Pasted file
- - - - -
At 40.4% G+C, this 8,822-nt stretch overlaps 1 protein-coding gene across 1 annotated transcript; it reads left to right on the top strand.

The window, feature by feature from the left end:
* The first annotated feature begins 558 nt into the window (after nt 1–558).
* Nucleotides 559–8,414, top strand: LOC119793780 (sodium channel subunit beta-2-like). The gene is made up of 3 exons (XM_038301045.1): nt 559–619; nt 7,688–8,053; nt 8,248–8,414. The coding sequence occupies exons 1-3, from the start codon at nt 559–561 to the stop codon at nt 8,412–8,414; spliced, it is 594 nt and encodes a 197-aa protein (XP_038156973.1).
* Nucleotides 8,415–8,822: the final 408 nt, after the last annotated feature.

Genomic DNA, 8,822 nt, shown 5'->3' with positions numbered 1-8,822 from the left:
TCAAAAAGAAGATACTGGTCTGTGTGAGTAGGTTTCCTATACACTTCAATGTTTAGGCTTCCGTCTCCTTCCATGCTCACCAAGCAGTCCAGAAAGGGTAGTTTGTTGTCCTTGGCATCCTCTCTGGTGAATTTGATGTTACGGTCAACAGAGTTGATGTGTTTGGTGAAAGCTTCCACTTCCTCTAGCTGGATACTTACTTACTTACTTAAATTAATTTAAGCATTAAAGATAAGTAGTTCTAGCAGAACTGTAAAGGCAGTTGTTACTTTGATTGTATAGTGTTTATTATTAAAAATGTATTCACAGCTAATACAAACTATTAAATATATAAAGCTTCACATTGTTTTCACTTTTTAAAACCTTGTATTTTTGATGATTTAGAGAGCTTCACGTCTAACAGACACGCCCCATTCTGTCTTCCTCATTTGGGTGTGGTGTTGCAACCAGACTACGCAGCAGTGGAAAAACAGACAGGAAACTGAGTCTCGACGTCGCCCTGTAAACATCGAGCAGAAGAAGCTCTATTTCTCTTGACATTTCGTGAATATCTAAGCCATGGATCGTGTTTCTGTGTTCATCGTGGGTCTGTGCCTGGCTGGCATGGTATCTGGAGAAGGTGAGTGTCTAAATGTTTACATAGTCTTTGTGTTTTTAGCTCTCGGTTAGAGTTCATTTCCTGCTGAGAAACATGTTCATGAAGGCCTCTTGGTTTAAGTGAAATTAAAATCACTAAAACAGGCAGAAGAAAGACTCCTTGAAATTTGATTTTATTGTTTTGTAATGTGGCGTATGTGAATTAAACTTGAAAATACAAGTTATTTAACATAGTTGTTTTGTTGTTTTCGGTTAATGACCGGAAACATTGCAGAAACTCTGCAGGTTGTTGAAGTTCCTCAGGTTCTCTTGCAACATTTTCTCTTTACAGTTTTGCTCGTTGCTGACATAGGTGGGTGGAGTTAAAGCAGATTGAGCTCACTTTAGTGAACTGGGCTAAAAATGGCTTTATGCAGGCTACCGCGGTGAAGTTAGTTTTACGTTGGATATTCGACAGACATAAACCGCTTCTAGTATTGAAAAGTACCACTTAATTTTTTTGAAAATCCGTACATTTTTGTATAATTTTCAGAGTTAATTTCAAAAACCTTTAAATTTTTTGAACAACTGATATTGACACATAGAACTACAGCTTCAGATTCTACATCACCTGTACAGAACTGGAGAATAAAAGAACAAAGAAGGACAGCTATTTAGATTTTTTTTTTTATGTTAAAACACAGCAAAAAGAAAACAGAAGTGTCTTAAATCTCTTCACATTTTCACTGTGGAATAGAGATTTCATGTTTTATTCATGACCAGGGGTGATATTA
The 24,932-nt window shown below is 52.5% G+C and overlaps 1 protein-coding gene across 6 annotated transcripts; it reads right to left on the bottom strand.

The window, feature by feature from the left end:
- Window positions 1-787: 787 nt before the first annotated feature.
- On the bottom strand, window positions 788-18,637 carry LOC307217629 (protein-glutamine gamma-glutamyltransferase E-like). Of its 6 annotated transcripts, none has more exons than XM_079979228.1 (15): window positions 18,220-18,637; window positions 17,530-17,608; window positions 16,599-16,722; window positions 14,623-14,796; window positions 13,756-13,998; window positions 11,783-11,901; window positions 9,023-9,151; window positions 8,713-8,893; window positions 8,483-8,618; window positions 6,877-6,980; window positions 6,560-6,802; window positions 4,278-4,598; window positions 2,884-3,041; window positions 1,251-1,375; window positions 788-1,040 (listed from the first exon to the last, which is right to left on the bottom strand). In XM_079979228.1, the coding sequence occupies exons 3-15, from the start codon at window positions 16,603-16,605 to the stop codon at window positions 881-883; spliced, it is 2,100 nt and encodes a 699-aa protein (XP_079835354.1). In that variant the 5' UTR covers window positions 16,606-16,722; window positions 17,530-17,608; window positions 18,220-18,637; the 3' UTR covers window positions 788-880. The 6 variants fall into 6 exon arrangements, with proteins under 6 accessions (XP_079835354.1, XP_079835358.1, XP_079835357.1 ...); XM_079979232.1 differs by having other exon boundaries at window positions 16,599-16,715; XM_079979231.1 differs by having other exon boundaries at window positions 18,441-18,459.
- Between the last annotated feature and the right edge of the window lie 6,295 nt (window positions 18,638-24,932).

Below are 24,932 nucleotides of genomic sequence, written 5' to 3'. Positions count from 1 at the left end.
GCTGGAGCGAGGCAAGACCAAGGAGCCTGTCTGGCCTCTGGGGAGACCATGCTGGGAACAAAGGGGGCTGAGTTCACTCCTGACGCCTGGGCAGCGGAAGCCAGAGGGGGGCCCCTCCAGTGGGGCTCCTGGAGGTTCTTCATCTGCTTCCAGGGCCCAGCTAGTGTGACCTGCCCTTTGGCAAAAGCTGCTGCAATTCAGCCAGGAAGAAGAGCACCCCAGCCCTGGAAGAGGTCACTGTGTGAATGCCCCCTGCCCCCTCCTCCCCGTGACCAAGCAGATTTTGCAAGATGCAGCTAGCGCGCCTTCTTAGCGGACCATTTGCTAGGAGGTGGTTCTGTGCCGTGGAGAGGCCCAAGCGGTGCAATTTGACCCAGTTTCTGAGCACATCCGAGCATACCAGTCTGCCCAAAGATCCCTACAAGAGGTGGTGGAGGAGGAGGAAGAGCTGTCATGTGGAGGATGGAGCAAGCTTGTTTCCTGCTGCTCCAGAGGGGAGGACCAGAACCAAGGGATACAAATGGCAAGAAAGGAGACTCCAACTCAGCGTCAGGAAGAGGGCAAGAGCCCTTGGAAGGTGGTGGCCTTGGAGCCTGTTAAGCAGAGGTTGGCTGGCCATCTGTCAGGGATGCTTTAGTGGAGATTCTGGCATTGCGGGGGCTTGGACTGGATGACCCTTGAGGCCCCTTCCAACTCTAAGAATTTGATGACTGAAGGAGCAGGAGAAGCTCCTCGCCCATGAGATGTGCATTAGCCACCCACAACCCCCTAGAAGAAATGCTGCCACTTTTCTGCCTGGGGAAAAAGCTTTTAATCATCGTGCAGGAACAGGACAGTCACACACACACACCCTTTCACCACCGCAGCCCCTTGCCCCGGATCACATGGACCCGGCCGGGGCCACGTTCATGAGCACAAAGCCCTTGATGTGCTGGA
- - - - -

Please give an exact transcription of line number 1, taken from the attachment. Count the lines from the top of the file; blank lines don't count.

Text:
At 40.4% G+C, this 8,822-nt stretch overlaps 1 protein-coding gene across 1 annotated transcript; it reads left to right on the top strand.